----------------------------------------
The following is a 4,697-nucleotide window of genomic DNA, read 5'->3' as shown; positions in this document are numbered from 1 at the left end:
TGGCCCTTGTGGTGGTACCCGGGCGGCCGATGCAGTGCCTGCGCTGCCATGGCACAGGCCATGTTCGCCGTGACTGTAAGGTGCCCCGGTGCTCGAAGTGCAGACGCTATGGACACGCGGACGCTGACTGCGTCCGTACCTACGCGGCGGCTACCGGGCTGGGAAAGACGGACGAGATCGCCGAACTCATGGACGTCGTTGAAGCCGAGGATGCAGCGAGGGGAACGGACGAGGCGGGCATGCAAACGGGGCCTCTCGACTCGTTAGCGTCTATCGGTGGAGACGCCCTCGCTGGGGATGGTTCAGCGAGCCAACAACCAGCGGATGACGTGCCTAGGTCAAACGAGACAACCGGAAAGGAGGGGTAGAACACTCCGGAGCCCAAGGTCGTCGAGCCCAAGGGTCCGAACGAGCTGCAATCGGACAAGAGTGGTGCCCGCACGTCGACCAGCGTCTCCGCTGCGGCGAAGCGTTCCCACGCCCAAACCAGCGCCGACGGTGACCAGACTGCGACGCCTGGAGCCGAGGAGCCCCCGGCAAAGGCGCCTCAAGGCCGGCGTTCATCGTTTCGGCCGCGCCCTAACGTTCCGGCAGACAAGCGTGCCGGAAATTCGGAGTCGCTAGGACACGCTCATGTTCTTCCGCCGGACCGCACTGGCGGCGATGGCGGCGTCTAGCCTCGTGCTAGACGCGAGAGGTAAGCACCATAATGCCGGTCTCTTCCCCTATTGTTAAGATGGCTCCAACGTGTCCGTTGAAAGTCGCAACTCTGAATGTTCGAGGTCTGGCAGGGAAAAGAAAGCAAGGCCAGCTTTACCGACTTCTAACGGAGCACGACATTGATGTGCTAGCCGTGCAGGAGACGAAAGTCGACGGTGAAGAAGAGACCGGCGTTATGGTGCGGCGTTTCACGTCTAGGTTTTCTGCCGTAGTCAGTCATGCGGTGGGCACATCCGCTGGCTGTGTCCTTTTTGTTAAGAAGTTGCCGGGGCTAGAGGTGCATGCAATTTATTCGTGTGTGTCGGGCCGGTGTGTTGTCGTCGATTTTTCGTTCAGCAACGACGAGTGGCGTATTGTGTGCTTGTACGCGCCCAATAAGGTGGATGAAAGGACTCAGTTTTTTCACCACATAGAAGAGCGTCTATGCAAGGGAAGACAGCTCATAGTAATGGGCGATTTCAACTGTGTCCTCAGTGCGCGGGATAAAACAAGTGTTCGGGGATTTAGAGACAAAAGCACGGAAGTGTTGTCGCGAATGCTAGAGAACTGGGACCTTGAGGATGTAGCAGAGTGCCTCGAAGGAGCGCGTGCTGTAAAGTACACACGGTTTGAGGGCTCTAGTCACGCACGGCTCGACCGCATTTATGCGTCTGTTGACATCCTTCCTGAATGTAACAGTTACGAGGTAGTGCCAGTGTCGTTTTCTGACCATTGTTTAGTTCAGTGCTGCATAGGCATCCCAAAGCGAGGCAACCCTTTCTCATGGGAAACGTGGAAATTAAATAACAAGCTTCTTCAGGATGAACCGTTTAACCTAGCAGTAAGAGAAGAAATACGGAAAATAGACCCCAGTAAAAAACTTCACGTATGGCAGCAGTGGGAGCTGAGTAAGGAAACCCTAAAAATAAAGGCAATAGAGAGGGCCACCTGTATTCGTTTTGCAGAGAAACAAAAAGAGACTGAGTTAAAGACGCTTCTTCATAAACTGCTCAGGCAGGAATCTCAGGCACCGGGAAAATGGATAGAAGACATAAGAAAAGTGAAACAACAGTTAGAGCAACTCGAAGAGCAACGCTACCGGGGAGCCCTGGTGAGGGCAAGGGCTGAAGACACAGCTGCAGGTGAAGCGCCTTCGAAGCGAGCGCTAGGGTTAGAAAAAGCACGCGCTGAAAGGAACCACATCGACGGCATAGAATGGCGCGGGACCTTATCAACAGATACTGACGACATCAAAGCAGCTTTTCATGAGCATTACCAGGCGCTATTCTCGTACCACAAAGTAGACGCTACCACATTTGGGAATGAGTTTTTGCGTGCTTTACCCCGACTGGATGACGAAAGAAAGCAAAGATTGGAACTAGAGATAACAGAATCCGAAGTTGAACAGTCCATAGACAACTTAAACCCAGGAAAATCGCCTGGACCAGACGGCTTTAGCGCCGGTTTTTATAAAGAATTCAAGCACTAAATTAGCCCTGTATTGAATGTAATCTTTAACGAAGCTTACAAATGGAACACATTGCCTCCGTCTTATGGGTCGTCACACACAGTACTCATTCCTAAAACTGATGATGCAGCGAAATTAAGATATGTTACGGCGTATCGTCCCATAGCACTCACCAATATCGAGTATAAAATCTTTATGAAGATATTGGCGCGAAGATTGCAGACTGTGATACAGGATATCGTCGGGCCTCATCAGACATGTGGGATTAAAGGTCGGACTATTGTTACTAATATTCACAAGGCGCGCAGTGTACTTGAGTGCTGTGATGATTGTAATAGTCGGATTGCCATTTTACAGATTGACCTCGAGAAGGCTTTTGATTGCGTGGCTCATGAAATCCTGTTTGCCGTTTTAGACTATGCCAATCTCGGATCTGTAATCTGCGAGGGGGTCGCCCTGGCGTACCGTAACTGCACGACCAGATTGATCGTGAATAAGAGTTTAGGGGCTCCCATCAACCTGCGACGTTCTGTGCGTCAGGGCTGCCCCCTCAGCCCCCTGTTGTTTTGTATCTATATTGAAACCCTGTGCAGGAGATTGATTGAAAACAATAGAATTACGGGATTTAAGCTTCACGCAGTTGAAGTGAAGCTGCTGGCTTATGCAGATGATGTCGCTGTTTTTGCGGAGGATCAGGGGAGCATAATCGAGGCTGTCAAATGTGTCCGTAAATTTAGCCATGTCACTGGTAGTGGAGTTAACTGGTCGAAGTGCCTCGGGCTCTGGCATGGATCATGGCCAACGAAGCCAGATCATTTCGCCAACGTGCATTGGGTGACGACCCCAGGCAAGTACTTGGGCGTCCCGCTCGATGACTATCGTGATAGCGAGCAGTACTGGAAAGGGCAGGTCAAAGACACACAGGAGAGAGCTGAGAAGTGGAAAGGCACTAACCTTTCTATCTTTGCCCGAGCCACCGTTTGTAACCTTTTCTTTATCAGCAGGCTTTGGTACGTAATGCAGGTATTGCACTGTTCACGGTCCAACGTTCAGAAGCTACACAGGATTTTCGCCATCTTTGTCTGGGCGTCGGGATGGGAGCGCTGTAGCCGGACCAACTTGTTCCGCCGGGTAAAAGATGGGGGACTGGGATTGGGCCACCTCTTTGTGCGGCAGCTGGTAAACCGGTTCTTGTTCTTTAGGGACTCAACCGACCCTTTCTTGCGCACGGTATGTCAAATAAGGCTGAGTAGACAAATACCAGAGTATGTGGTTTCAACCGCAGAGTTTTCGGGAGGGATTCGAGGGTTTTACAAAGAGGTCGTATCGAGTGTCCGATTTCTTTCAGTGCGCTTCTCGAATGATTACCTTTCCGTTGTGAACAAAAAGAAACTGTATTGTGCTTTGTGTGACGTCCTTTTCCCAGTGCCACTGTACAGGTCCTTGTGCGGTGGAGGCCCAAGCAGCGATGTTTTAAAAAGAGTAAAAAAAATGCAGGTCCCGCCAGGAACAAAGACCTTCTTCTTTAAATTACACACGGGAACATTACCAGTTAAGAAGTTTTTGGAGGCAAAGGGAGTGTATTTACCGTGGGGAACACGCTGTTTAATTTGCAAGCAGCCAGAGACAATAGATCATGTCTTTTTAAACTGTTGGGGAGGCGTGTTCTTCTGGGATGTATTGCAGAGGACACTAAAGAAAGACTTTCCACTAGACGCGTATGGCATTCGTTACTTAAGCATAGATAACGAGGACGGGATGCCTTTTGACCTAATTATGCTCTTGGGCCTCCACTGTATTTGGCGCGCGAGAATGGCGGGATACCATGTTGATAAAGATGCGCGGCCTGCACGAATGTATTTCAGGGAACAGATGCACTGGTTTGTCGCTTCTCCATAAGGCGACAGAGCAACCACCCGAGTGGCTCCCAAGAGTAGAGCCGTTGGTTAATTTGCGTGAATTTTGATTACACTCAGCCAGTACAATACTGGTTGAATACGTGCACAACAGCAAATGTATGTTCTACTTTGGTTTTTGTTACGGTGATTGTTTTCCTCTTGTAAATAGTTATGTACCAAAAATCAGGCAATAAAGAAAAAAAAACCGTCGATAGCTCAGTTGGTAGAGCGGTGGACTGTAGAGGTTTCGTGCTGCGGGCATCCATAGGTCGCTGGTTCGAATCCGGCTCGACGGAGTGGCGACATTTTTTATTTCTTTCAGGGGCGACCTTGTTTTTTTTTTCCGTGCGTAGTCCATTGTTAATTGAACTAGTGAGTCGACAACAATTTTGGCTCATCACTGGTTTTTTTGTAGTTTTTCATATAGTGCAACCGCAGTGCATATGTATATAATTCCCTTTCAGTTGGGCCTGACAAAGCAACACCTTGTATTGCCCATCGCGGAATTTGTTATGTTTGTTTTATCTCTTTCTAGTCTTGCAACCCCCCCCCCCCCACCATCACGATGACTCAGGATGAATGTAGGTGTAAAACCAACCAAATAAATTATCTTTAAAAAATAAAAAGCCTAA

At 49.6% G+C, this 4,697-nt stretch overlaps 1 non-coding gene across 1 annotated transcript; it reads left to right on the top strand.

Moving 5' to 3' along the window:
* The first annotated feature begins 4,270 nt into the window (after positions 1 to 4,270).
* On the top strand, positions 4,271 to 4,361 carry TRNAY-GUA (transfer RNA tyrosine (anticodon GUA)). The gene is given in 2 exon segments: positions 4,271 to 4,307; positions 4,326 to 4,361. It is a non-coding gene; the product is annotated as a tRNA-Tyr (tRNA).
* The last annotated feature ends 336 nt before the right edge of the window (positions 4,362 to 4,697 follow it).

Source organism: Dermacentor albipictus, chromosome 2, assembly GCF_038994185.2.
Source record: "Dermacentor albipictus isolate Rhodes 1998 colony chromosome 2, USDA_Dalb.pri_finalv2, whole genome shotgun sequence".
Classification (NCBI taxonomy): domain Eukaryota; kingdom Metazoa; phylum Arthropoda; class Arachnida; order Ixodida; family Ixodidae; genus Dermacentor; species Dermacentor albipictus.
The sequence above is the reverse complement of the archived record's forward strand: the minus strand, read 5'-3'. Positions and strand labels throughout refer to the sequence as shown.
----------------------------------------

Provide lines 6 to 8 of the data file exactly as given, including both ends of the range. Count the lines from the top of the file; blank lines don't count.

* On the top strand, positions 4,271 to 4,361 carry TRNAY-GUA (transfer RNA tyrosine (anticodon GUA)). The gene is given in 2 exon segments: positions 4,271 to 4,307; positions 4,326 to 4,361. It is a non-coding gene; the product is annotated as a tRNA-Tyr (tRNA).
* The last annotated feature ends 336 nt before the right edge of the window (positions 4,362 to 4,697 follow it).

Source organism: Dermacentor albipictus, chromosome 2, assembly GCF_038994185.2.